On the West Coast of Africa and in the rain forests to the north, several indigenous African writing scripts were invented by individuals for their native languages.

  Further inland, in the Sudan, the great belt of grassland that crosses the continent, the Africans had long been in contact with the Arabs and many African societies had accepted Islam. Arabic became a language of scholarship and in time some African languages were written in Arabic script. Further east, Semitic scripts like Ge'ez and Amharic in Ethiopia developed from Egyptian demotic and Phoenician, much as the Hebrew and Arabic scripts in the Middle East did.

   The West African indigenous scripts for African languages, such as those for Vai, Mende, Bassa, and others, were developed in the early 1800's when European colonization of the West African coast was beginning.  This parallels the situation in the United States of America at about the same time, where the great Cherokee genius Sequoyah was in close enough contact with the white man to know about his writing and to believe that much of the white man's power lay in his ability to write his spoken language.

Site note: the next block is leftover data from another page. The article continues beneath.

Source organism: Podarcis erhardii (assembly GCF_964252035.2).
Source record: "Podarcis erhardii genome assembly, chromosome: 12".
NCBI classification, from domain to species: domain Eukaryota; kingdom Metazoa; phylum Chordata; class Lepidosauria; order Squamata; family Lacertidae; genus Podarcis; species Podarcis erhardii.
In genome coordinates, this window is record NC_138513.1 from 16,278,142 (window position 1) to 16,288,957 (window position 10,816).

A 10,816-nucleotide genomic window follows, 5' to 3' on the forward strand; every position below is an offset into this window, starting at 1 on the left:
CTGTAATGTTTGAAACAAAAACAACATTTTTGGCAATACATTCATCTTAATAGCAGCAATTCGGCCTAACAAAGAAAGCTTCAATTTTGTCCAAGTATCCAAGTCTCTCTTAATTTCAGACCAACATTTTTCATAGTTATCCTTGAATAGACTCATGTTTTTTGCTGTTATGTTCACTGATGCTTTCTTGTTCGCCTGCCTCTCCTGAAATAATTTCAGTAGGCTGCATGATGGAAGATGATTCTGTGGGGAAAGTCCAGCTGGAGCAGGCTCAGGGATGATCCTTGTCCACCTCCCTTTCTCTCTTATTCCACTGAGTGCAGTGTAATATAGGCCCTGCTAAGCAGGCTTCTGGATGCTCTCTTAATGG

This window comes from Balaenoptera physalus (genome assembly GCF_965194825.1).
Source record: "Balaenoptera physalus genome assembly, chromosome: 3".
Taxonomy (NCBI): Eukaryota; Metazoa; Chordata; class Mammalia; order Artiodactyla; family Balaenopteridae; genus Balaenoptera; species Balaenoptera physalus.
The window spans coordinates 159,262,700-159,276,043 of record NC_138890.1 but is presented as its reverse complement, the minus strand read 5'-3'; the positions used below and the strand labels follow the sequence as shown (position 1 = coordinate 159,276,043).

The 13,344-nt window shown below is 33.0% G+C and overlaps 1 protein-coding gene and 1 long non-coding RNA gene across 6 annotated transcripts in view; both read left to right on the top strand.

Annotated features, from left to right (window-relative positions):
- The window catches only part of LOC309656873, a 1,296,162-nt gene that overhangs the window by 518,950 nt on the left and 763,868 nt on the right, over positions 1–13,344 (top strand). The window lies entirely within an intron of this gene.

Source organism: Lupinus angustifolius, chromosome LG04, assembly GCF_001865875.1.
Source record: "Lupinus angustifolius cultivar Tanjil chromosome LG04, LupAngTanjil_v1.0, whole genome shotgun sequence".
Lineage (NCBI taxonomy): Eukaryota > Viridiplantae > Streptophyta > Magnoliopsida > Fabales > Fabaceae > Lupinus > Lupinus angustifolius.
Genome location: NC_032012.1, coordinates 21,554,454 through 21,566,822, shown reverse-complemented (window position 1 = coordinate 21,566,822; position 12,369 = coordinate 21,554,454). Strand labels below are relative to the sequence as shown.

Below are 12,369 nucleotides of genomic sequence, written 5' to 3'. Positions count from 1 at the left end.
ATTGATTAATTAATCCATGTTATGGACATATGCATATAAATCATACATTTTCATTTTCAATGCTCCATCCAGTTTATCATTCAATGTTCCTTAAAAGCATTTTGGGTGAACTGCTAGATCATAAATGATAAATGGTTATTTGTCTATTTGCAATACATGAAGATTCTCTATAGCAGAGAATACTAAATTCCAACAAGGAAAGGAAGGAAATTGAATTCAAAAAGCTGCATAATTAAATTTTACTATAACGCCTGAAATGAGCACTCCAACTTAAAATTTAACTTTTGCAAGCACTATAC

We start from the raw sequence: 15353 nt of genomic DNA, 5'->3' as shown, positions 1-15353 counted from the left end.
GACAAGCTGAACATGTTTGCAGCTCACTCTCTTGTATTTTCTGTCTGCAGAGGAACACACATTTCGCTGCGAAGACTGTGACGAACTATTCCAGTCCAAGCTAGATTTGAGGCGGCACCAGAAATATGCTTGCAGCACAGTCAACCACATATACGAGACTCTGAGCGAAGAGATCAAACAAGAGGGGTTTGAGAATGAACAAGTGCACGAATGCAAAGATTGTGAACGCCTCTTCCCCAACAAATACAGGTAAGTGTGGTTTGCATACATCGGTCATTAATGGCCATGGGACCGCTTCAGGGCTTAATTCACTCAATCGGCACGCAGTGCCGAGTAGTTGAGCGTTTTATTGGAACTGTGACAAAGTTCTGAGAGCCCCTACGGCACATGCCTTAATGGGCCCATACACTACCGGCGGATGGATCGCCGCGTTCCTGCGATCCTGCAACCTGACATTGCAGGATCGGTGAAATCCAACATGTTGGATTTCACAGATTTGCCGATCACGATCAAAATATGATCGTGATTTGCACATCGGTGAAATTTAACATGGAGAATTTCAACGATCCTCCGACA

E. Jefferson Murphy, in  The History of African Civilization, Chapter 9, "States of the West African Forests", states,  "Despite an almost complete absence of Islamic influence, urban and court life was as rich and civilized, in its own way, as it was in the great states of the Sudan [the belt of grassland across the continent just below the Sahara desert]. There was no knowledge of writing, yet priests and intellectually curious men often debated religious and philosophical questions" (p. 154). He is speaking of the time before colonization started in the early 1800's.

   The Bibliothèque nationale de France page, African Scripts: Identity Card, notes, "The principal alphabets that are properly African (Vai, Mende, Bamoun, and Bassa) were born in the 19th century. They drew upon millenary traditions for their symbols... The majority of these systems gave way to Roman transcriptions at the beginning of the 20th century, except for Vai which is still in use." The loss of the native scripts was undoubtedly due to the brutal imposition of colonialism over nearly all Africa after the Berlin Conference of 1884.